The diagnosis of asthma should be based upon the individual patient’s medical history, physical exam, and measurement of spirometry. Key symptoms of asthma include current or recurrent wheezing, a cough that may worsen at night, difficulty breathing, and chest tightness. Symptoms may be constant or episodic and may awaken the patient during the night. The symptoms may also occur or worsen due to precipitating factors or triggers. The patient’s medical history should be obtained and include past and current symptoms and trends, precipitating factors, history of exacerbations, development of disease and treatment, family and social history, as well as the patient’s and family’s perceptions regarding the impact of asthmatic symptoms on quality of life. The physical exam should include vital signs, which may note an increased respiratory rate and pulse. Chest auscultation and examination may indicate dyspnea, cough, and wheezing, as well as visual hyperexpansion of the thorax due to use of the accessory muscles. Allergic symptoms may also be evident including eczema, nasal secretions, and polyps. The updated clinical guidelines recommend that spirometry be used in a patient who is considered to be asthmatic. Spirometry should consist of the following measurements: forced expiratory volume in one second (FEV1), forced expiratory volume in six seconds (FEV6), forced vital capacity (FVC) and FEV1/FVC.1-5

Prior to diagnosis, health care professionals should also rule out other diagnoses including allergic rhinitis, sinusitis, aspiration, obstructions of the large airways (foreign body obstruction, vocal cord dysfunction, bronchostenosis), obstructions of the small airways (cystic fibrosis, heart disease), chronic obstructive pulmonary disease, congestive heart failure, pulmonary embolism, or drug-induced cough (angiotensin-converting enzyme inhibitors).1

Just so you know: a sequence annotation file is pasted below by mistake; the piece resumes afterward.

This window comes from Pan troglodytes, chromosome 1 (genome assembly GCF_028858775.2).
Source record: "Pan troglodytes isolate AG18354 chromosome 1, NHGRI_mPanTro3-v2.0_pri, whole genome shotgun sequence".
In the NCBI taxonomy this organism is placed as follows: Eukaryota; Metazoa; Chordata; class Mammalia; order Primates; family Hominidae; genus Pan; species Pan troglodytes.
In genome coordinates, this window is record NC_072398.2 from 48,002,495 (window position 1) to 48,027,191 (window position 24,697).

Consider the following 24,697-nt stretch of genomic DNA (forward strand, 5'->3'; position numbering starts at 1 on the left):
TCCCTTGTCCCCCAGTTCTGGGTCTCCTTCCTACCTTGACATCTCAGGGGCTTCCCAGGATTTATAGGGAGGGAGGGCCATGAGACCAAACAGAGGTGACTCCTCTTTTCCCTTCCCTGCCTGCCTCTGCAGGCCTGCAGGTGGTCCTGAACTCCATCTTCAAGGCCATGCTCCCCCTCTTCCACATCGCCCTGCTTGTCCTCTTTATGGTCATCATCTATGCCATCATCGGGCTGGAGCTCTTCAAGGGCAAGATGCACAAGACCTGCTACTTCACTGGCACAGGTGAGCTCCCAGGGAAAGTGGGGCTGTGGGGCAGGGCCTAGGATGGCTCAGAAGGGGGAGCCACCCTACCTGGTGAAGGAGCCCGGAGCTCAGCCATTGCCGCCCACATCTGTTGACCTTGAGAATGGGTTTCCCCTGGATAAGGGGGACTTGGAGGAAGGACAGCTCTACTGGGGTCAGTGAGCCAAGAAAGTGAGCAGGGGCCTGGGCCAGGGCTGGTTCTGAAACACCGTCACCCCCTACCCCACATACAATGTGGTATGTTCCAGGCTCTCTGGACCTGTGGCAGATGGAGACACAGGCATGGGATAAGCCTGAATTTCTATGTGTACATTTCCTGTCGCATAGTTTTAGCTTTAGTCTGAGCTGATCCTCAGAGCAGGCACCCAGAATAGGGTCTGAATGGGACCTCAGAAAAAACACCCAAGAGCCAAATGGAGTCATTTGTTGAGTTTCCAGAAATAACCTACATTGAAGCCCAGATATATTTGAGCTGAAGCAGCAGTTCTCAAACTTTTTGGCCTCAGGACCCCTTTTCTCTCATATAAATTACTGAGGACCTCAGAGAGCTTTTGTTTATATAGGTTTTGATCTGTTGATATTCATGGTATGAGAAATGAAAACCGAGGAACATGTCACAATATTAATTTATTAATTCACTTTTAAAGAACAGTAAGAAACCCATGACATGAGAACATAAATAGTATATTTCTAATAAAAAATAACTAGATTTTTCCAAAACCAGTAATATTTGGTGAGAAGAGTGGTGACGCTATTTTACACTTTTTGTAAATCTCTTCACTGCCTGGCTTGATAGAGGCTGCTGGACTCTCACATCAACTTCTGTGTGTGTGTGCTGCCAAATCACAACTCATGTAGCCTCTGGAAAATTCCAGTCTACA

After confirmation of the diagnosis of asthma, the patient’s baseline severity of asthma symptoms should be classified according to three specified age-groups as depicted in TABLES 2 and 3. These age-groups are categorized as follows: 0-4 years, 5-11 years, and individuals ≥12 years. Severity and control should be assessed based upon the patient’s frequency and intensity of symptoms as well as the limitations a patient may face due to uncontrolled asthma. The previous severity classification of mild intermittent asthma (those who have <2 asthmatic symptoms per week) has now been updated to simply intermittent asthma. According to the EPR-3, this change was necessary to emphasize that patients with intermittent asthma can have severe exacerbations and should be appropriately monitored and treated.1 Persistent asthma is still classified according to the previous severity categories: mild, moderate, or severe. Asthma therapy should be approached in a stepwise manner to achieve asthma management:

  1. Prevent symptoms
  2. Decrease use of short-acting beta-agonists
  3. Maintain normal pulmonary function and prevent loss of lung function
  4. Maintain quality of life including attendance at work or school and physical activities
  5. Meet patient and family expectations for asthma care
  6. Prevent exacerbations and minimize emergency room visits and/or hospitalizations
  7. Provide optimal pharmacotherapy with minimal or no adverse effects.
Table 2
Classification of Asthma Severity and
Stepwise Approach in Children 0-4 Years
    Persistent
Severity Intermittent Mild Moderate Severe
IMPAIRMENT:
Symptoms
Nighttime awakenings
SABA use
     for symptoms